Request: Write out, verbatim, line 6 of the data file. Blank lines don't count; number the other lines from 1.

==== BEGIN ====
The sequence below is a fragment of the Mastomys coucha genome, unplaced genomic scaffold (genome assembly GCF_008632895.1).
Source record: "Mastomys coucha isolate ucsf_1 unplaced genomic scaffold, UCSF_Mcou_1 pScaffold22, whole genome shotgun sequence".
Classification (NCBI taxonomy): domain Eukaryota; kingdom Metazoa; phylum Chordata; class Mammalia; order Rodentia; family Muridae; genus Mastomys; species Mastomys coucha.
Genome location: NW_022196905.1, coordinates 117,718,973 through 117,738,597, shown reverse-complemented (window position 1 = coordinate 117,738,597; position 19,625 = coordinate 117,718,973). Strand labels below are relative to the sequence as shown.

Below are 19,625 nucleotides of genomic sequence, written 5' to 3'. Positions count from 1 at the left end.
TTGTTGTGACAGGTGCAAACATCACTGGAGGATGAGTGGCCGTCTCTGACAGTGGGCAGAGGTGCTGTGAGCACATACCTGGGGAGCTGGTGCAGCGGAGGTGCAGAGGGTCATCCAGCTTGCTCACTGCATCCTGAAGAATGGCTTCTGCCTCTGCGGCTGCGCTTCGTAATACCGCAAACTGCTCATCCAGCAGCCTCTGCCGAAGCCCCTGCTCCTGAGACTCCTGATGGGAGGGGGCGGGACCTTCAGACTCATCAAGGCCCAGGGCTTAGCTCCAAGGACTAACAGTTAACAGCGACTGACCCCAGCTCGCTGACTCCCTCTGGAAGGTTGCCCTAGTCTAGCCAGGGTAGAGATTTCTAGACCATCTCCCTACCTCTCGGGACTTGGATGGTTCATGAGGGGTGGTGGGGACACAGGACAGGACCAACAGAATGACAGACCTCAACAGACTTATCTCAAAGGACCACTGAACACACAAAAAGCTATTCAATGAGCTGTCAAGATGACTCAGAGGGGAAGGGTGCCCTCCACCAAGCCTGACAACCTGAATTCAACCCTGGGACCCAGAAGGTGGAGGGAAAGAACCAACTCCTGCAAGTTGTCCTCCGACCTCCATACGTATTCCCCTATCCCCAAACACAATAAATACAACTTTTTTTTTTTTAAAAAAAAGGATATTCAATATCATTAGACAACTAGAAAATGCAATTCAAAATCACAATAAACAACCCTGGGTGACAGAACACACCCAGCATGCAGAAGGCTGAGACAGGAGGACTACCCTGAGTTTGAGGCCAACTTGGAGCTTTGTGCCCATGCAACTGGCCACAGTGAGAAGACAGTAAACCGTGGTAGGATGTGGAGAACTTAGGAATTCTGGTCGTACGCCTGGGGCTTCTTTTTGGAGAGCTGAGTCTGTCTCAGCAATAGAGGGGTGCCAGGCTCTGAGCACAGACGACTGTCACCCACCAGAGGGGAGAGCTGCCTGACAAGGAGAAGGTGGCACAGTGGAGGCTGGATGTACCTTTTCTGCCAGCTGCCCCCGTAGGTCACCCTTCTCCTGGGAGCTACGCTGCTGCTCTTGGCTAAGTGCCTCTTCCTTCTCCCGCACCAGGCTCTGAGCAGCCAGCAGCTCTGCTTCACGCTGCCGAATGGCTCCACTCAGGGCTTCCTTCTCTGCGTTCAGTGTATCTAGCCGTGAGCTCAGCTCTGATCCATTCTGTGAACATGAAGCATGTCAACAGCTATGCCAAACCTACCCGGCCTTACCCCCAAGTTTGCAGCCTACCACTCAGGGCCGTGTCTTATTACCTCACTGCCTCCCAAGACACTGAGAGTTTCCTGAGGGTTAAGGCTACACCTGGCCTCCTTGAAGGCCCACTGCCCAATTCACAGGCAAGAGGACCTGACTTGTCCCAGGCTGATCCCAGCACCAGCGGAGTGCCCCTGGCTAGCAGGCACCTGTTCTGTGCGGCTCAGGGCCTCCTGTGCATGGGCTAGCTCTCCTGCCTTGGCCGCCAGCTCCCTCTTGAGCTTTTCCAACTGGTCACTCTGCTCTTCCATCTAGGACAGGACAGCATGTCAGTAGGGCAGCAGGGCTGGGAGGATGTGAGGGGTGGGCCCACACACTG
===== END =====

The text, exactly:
TTGTTGTGACAGGTGCAAACATCACTGGAGGATGAGTGGCCGTCTCTGACAGTGGGCAGAGGTGCTGTGAGCACATACCTGGGGAGCTGGTGCAGCGGAGGTGCAGAGGGTCATCCAGCTTGCTCACTGCATCCTGAAGAATGGCTTCTGCCTCTGCGGCTGCGCTTCGTAATACCGCAAACTGCTCATCCAGCAGCCTCTGCCGAAGCCCCTGCTCCTGAGACTCCTGATGGGAGGGGGCGGGACCTTCAGACTCATCAAGGCCCAGGGCTTAGCTCCAAGGACTAACAGTTAACAGCGACTGACCCCAGCTCGCTGACTCCCTCTGGAAGGTTGCCCTAGTCTAGCCAGGGTAGAGATTTCTAGACCATCTCCCTACCTCTCGGGACTTGGATGGTTCATGAGGGGTGGTGGGGACACAGGACAGGACCAACAGAATGACAGACCTCAACAGACTTATCTCAAAGGACCACTGAACACACAAAAAGCTATTCAATGAGCTGTCAAGATGACTCAGAGGGGAAGGGTGCCCTCCACCAAGCCTGACAACCTGAATTCAACCCTGGGACCCAGAAGGTGGAGGGAAAGAACCAACTCCTGCAAGTTGTCCTCCGACCTCCATACGTATTCCCCTATCCCCAAACACAATAAATACAACTTTTTTTTTTTTAAAAAAAAGGATATTCAATATCATTAGACAACTAGAAAATGCAATTCAAAATCACAATAAACAACCCTGGGTGACAGAACACACCCAGCATGCAGAAGGCTGAGACAGGAGGACTACCCTGAGTTTGAGGCCAACTTGGAGCTTTGTGCCCATGCAACTGGCCACAGTGAGAAGACAGTAAACCGTGGTAGGATGTGGAGAACTTAGGAATTCTGGTCGTACGCCTGGGGCTTCTTTTTGGAGAGCTGAGTCTGTCTCAGCAATAGAGGGGTGCCAGGCTCTGAGCACAGACGACTGTCACCCACCAGAGGGGAGAGCTGCCTGACAAGGAGAAGGTGGCACAGTGGAGGCTGGATGTACCTTTTCTGCCAGCTGCCCCCGTAGGTCACCCTTCTCCTGGGAGCTACGCTGCTGCTCTTGGCTAAGTGCCTCTTCCTTCTCCCGCACCAGGCTCTGAGCAGCCAGCAGCTCTGCTTCACGCTGCCGAATGGCTCCACTCAGGGCTTCCTTCTCTGCGTTCAGTGTATCTAGCCGTGAGCTCAGCTCTGATCCATTCTGTGAACATGAAGCATGTCAACAGCTATGCCAAACCTACCCGGCCTTACCCCCAAGTTTGCAGCCTACCACTCAGGGCCGTGTCTTATTACCTCACTGCCTCCCAAGACACTGAGAGTTTCCTGAGGGTTAAGGCTACACCTGGCCTCCTTGAAGGCCCACTGCCCAATTCACAGGCAAGAGGACCTGACTTGTCCCAGGCTGATCCCAGCACCAGCGGAGTGCCCCTGGCTAGCAGGCACCTGTTCTGTGCGGCTCAGGGCCTCCTGTGCATGGGCTAGCTCTCCTGCCTTGGCCGCCAGCTCCCTCTTGAGCTTTTCCAACTGGTCACTCTGCTCTTCCATCTAGGACAGGACAGCATGTCAGTAGGGCAGCAGGGCTGGGAGGATGTGAGGGGTGGGCCCACACACTG